19/08/2010 - 00:00

English language courses first to feel brunt of market woes

19/08/2010 - 00:00

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VETERANS of the Western Australian international student market know from experience that, when the English language students desert the sector, it has a ripple effect through the industry.

English language courses first to feel brunt of market woes

VETERANS of the Western Australian international student market know from experience that, when the English language students desert the sector, it has a ripple effect through the industry.

Today’s English language student is tomorrow’s university undergraduate.

“English language, that is the canary in the coalmine,” Navitas CEO Rod Jones said.

“Many of the kids thinking of coming here need front-end English. The universities are hit a bit later because they get the kids later in the pipeline.”

The canary in the coalmine line is not exclusive to Mr Jones; other long-term players in the business have used the very same terminology to explain their concerns.

But as a global player across the full spectrum of international education, Mr Jones is in a unique position with regard to the impact of a host of economic and political issues that have converged to make trouble for international education providers in WA.

From this position, Mr Jones can see problems that will ripple through the industry in Australia, costing as much as $3 billion by his reckoning.

Perth International College of English director John Paxton is also worried, especially as his business is focused on the language field.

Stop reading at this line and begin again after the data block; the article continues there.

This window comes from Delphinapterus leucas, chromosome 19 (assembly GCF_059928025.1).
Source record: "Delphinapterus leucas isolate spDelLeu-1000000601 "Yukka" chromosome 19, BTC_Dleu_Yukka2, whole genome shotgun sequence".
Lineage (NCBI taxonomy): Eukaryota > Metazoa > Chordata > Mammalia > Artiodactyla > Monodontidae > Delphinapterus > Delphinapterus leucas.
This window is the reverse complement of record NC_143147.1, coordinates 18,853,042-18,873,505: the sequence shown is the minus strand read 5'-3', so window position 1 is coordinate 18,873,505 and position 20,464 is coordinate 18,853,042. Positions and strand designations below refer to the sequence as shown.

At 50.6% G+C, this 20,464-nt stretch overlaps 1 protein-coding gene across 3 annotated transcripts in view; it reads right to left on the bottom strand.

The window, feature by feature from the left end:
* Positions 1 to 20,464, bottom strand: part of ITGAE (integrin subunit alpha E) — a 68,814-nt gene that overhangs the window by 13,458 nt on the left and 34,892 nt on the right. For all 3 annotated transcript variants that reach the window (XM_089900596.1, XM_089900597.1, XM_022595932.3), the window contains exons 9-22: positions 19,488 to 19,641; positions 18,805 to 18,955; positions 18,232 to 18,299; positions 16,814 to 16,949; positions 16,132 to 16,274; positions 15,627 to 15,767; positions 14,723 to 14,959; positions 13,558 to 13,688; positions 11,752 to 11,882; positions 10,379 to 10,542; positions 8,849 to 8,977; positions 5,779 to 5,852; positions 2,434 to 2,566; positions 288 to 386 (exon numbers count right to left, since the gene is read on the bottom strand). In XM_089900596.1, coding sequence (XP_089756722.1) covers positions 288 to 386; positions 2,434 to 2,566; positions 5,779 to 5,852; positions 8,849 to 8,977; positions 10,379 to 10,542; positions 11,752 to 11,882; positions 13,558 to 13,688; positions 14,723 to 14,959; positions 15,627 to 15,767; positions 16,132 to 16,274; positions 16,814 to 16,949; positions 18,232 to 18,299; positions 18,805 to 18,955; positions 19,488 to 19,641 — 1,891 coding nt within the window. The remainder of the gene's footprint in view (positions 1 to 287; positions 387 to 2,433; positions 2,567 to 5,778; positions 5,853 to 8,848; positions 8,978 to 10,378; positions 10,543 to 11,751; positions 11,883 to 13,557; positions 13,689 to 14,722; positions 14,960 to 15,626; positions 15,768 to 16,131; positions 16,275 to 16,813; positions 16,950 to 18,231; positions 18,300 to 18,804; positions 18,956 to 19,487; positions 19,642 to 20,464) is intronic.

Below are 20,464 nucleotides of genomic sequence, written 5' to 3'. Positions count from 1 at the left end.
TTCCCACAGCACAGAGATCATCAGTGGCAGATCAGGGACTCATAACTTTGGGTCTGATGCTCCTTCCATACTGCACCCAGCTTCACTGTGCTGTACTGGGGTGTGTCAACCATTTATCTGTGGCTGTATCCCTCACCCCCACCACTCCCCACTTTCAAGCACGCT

“Agents overseas, these are well established, well-known agents sending students here for years, they have indicated they are concerned about perceptions from students in the market that Australia doesn’t want them, if you put it harshly,” Mr Paxton said.

“At the very least they are saying that Australia is making it very difficult for them.”

Australian Education International statistics appear to back this up.

In WA, the ELICOS sector (English Language Intensive Courses for Overseas Students) is the most affected, with new commencements for the year to June down more than 25 per cent compared to the previous corresponding period.

They have dropped to 3,484 to June 2010, compared to 4,690 at the same time last year, a fall of more than 1,200.

Total commencements are down to 14,377 from 15,866 across the whole WA international student market in the same period, which means that English language losses represent about three quarters of the fall across the whole sector.

Digging in more deeply is even more concerning.

Commencements for students from India, WA’s second largest international education market and a growth region, are down in that period from 518 in the year to June 2009, to just 64 in the corresponding period this year.

India has been one of the state’s growth markets. It is not just a vast opportunity for education as the sub-continent enters the global big league, there is also a host of good reasons for WA wanting to engage with the next generation of the Indian Ocean’s most populous nation.

But if the ELICOS students are a portent of things to come, the efforts of education marketers over the past few years to build this segment may be in jeopardy.

Overall, Indian student commencements are down to 1,423 for the year to June, compared to 2,412 the previous corresponding period.

Indian enrolments have grown for the same period but they have slowed compared to the previous period.

In 2009, year-to-date enrolments from India more doubled to 4,895 from 2,252. This year, by June, they had slowed to 5,403. Enrolments are a lagging indicator because they are often the result of two years or more of decision making by a student or their family.

Looking across the enrolments and commencements data for WA’s top 10 markets for the year to June, China appears to be the only market not affected by the external and internal issues troubling this sector. Its growth rates have been spectacularly and consistently strong over 2008, 2009 and 2010.

 

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